The outsole is the same pattern and made of Altra’s Maxtrac rubber the same as previous versions of the Superior. Maxtrac is sticky and durable. However, the downside of this outsole pattern is that it is a bit slippy on wet tarmac or smooth rock. This is similar to a lot of trails and doesn’t stop me from using them as a road to trail type trail shoe. Although I am a bit careful on wet days when running on the road. The lugs aren’t long enough to get you through the mud in a cross country race. However, I do find that when I run in the Superiors I am lighter on my feet and this allows me to happily slip and slide across muddy farmers fields in the middle of my multi terrain type of runs. On hard packed tracks and trails of sticky single track the grip is adequate and allows you to lightly skip over the surface.

The Altra Superior 5 comes with a removeable rockplate as with previous versions. This is thinner than in previous versions and takes up very little volume in the shoe. It is designed to give you that little bit more protection from thorns or sharp stones. Reducing the chance of getting bruised feet. I find that when the shoes are new they have enough protection in the midsole. If the paths you are running on are particularly stony then you might find the rockplate a useful addition.

In summary the Superior 5 is as comfortable as the previous versions but, tweaked to make it better for longer runs than the previous version.

Charlie @ Northern Runner Newcastle

Other Considerations

Topo Runventure 3: These are the most similar shoe to the Superior 4.5. They have a firm responsive midsole, are zero drop and have a broad rounded toe box. They differ in that the outsole is a bit more grippy in the mid. The toe box has more volume and the rock plate is built into the midsole. This makes the shoes a bit stiffer and so they don’t have quite the same natural ride. Here is our review:
northernrunner.com/blog/topo-athletic-runventure-3-review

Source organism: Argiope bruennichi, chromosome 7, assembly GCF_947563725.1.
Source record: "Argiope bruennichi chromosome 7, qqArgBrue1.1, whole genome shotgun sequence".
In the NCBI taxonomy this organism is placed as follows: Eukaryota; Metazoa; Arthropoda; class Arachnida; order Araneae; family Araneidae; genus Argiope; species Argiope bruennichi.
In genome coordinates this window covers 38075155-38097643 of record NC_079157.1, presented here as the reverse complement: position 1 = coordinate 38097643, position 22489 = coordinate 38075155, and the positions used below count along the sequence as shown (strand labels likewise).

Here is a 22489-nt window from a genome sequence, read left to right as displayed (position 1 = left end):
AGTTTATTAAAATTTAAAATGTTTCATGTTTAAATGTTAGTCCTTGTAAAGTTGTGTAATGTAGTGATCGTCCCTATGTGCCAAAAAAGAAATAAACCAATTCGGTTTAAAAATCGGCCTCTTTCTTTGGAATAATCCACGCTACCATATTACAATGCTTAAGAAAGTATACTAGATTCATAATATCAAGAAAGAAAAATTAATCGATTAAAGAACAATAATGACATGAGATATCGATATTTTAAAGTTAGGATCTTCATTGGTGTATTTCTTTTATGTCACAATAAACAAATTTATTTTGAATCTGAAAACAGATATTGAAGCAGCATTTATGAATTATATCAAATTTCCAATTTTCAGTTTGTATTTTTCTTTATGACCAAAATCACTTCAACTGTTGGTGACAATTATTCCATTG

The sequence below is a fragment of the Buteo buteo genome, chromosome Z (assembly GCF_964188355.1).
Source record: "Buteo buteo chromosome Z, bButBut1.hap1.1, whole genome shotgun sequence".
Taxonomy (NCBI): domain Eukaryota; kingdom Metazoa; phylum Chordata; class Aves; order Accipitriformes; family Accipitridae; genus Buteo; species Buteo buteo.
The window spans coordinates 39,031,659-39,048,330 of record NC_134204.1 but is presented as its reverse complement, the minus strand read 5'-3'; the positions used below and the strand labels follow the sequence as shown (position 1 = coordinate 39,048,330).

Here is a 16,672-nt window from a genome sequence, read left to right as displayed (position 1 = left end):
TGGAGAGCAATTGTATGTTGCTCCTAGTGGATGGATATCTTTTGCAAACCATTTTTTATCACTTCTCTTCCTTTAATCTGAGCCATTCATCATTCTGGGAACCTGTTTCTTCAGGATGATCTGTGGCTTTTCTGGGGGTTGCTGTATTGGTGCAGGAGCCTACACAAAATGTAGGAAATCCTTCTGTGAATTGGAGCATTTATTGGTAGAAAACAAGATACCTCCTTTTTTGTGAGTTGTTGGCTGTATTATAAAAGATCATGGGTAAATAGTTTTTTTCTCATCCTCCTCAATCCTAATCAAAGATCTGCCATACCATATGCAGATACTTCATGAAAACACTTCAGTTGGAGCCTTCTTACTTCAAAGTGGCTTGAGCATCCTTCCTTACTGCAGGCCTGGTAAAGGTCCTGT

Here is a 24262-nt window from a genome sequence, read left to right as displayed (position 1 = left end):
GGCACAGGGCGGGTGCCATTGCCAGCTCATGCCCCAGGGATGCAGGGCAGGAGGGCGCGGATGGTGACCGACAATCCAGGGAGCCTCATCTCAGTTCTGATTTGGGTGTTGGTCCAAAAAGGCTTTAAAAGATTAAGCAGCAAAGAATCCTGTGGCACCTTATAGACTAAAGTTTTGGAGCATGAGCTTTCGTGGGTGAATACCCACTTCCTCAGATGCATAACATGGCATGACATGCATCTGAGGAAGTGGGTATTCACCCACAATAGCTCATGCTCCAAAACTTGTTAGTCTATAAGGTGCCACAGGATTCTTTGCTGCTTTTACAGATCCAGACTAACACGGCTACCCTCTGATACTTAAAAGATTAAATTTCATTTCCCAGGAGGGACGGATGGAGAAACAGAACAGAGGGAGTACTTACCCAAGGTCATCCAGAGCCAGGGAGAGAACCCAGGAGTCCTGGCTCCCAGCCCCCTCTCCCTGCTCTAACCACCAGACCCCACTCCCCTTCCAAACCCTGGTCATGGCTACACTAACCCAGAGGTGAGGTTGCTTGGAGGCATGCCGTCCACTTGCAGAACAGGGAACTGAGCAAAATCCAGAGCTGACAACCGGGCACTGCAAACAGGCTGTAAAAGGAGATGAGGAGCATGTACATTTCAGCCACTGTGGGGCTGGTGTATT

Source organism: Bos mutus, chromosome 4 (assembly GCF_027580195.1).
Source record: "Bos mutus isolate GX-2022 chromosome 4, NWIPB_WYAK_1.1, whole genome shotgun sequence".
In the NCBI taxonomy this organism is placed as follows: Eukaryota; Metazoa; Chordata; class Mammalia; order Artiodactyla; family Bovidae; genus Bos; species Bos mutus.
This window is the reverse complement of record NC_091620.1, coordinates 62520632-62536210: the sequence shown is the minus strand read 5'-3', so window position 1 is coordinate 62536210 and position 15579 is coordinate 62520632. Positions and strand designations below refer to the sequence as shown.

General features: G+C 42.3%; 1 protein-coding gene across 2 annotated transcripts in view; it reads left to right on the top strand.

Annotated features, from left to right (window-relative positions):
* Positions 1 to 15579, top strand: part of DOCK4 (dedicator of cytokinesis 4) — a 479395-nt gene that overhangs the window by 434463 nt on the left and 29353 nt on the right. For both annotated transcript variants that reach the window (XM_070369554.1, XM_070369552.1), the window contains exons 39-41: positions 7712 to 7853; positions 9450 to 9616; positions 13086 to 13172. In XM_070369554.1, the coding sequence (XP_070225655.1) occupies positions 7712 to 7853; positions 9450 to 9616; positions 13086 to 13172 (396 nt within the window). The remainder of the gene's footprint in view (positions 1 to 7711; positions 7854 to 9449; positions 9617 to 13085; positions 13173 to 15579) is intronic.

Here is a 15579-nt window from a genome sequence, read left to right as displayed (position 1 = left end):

Here are the shoes: northernrunner.com/search/runventure-3

VJ Maxx: These are 4mm heel to forefoot. A narrow fitting and quite a stiff shoe. The outsole is made from butyl rubber which is durable and very sticky. northernrunner.com/search/vj-maxx

Scott Kinabalu RC 2: A lightweight responsive shoe. Good grip and fast feel. Here is our review:
northernrunner.com/blog/scott-kinabalu-rc-2-0-review
The shoes are here: northernrunner.com/search/kinabalu-rc-2

Inov-8’s Terraultra’s offer a bit more cushioning than the other shoes in this list. However, they are zero drop with a broad rounded toe box. The G260 and G270 both have a sticky rubber outsole. The outsole pattern is versatile enough to be used on hard packed trail while still supplying some traction on softer ground. Here are our reviews: northernrunner.com/blog/?s=terraultra

NVii Terra TT: NVii (pronounced NVee) is a Finish Oritenteering brand. The Terra TT is their most versatile shoe. The drop is 6mm and the cushioning is soft in the heel and firmer in the forefoot to give a good push off. The shoes are very light and flexible. The outsole is made of short studs made from butyl rubber. This is a very sticky and durable rubber. The outsole pattern rides well on firm ground and the studs grip well on muddy farmers’ fields. We are currently reviewing these so check our blog for a review. northernrunner.com/search/nvii-terra-tt